When poor and working-class people can’t find decent health insurance they can afford, and when those who are insured face rising premiums and deductibles for plans that don’t always meet their needs, what is there left to do besides wait for a miracle?
Some are turning to direct primary care (DPC), where patients pay a monthly fee to get unlimited access to their physician. Advocates compare it to a gym membership.
Cherrie Jones and her daughter Darrica Byrd are two such patients in Indianapolis. They pay $80 a month each to see Dr. Richard Schuster of Schuster Family Medicine and Osteopathic Care. Jones, 57, was rear-ended in a car accident and has pain in her neck and arms. Byrd, 27, has had four back surgeries and deals with pain and muscle spasms.
The United States Census Bureau estimates that 14.1% of people under 65 years old in Indianapolis did not have health insurance in 2018. That was nearly four percentage points higher than the national average. The census bureau does not break down that data by race, but statewide numbers suggest the problem is especially dire for Blacks, who had an uninsured rate of 12% in 2017, according to data from the Henry J. Kaiser Family Foundation (KFF). That was compared to 8% for white Hoosiers.
Chris Habig is co-founder and CEO of Freedom Healthworks, a company that partners with physicians, including Dr. Schuster, to open a private practice and offer DPC. He said 10-15% of patients who see Freedom Healthworks physicians are uninsured. Even more could be underinsured. Habig and others in the health field often refer to this as being “functionally uninsured.”
Jones had medical insurance through her employer before switching to DCP, and Byrd was covered under her mother’s plan. Jones said she doesn’t remember what that insurance cost her per month since it came out of her paycheck. Employees in Indiana contributed an average of $121 per month to their employer-based health insurance in 2017, according to KFF.
Veronica Vernon, assistant professor of pharmacy practice at Butler University, called DPC a “really unique and exciting model” because it frees physicians from many of the requirements when dealing with insurance companies. Vernon added there are still “a lot of questions that need to be answered” about how exactly DPC affects patients and physicians. There’s currently a physician shortage, for example, so would that be exacerbated by giving physicians more flexibility in deciding how many patients they see?
Cost can be one advantage to the DPC model; plans range from $60 to $125 per person each month with Freedom Healthworks, depending on what services the physician provides. But Jones and Byrd said the simplicity compared to traditional insurance is another bonus.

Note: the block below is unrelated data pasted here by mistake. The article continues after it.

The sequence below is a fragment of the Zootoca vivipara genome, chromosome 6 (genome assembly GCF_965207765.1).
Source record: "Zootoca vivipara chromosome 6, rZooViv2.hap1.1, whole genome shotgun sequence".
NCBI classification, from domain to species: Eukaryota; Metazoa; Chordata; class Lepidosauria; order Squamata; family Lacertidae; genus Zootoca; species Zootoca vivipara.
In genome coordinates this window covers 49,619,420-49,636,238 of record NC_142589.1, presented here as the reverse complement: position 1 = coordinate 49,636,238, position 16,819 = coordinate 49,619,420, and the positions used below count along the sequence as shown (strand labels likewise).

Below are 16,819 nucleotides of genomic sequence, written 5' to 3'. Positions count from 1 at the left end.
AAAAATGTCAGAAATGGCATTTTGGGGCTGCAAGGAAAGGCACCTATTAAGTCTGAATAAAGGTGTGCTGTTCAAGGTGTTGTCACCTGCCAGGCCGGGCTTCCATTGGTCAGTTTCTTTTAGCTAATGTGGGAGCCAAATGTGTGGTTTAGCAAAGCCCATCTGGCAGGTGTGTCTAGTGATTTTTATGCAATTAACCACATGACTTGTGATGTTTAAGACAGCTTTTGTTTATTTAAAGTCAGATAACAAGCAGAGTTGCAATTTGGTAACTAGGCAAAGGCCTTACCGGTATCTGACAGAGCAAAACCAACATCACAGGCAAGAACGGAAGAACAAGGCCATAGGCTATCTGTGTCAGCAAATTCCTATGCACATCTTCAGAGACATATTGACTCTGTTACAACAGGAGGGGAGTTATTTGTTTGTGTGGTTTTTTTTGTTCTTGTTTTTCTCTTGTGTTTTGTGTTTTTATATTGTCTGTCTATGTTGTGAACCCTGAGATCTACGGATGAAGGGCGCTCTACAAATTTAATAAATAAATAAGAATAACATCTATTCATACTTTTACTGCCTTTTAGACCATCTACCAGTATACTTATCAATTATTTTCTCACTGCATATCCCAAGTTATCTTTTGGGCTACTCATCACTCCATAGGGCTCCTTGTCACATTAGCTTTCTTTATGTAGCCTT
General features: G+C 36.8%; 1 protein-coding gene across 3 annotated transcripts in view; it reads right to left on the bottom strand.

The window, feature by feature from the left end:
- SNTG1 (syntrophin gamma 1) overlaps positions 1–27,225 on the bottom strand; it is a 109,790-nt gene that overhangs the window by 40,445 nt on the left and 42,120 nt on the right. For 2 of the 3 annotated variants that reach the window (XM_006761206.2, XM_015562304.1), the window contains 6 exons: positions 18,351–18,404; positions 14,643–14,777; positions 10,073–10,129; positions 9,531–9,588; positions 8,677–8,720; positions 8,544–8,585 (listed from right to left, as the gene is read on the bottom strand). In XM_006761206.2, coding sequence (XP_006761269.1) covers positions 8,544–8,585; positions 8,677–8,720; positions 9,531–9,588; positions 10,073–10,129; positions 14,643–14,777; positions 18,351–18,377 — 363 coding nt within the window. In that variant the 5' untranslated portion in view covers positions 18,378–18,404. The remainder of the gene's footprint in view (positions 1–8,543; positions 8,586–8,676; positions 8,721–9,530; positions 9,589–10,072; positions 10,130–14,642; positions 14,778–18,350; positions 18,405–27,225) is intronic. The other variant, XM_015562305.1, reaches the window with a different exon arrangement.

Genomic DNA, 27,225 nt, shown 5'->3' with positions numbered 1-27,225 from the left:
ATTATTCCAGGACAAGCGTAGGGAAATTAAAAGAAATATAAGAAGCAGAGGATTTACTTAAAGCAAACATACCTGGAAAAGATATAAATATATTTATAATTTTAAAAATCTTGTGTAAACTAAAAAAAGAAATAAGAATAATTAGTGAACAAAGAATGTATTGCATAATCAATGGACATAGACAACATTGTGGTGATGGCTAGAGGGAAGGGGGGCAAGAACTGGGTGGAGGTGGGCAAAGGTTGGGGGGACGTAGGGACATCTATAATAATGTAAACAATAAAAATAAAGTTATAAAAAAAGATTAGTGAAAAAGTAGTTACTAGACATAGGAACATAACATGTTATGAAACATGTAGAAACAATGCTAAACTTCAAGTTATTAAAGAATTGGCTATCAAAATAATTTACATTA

“It’s well worth the $80,” Jones, 51, said of her monthly fee to see Dr. Schuster. “I have told so many people about him. I think it’s pretty cheap for what he does. I can be in pain every single week and go every single week.”
Byrd, who sometimes needs X-rays because of her back issues, said the referral process was more complicated under her mother’s old insurance, in part because doctors had to keep her in the same network.
This is where Habig feels like the DPC model can win out over traditional insurance. People want to have a relationship with their physicians, he said, which is difficult to do when money is tight and there are seemingly endless layers of bureaucracy.
“It’s a culture change,” Vernon said. “In the U.S., we’re very used to the traditional insurance model. Getting patients to think about this as an option is a shift in what we’re all used to.”
Even people who aren’t necessarily advocating for DPC have similar gripes and aspirations. Independent Sen. Bernie Sanders, who’s running for president, advocates for a nationalized health care system that would effectively undo private insurance. He consistently rails against the cost of insurance and says people like their doctors, not the insurance companies.
“I make sure we have a difference between health care and health insurance,” Habig said. “On the national scale, that health care reform is health insurance reform, and insurance by its nature is expensive and creates such a gulf for what care people can actually get.”
(Habig said there’s some “fundamental head-butting” between DPC advocates and those who want “Medicare for all.” As he sees it, Medicare for all provides the coverage, but DPC provides the care.)
Freedom Healthworks works with local businesses to give their employees a health care option, but Habig said that part of DPC has been slow to develop in Indianapolis because it’s a “strange market” where decision makers are hesitant to change.
Freedom Healthworks also doesn’t yet have a Black physician in the Indianapolis area, something Habig said he’s trying to change through recruiting.
Contact staff writer Tyler Fenwick at 317-762-7853. Follow him on Twitter @Ty_Fenwick.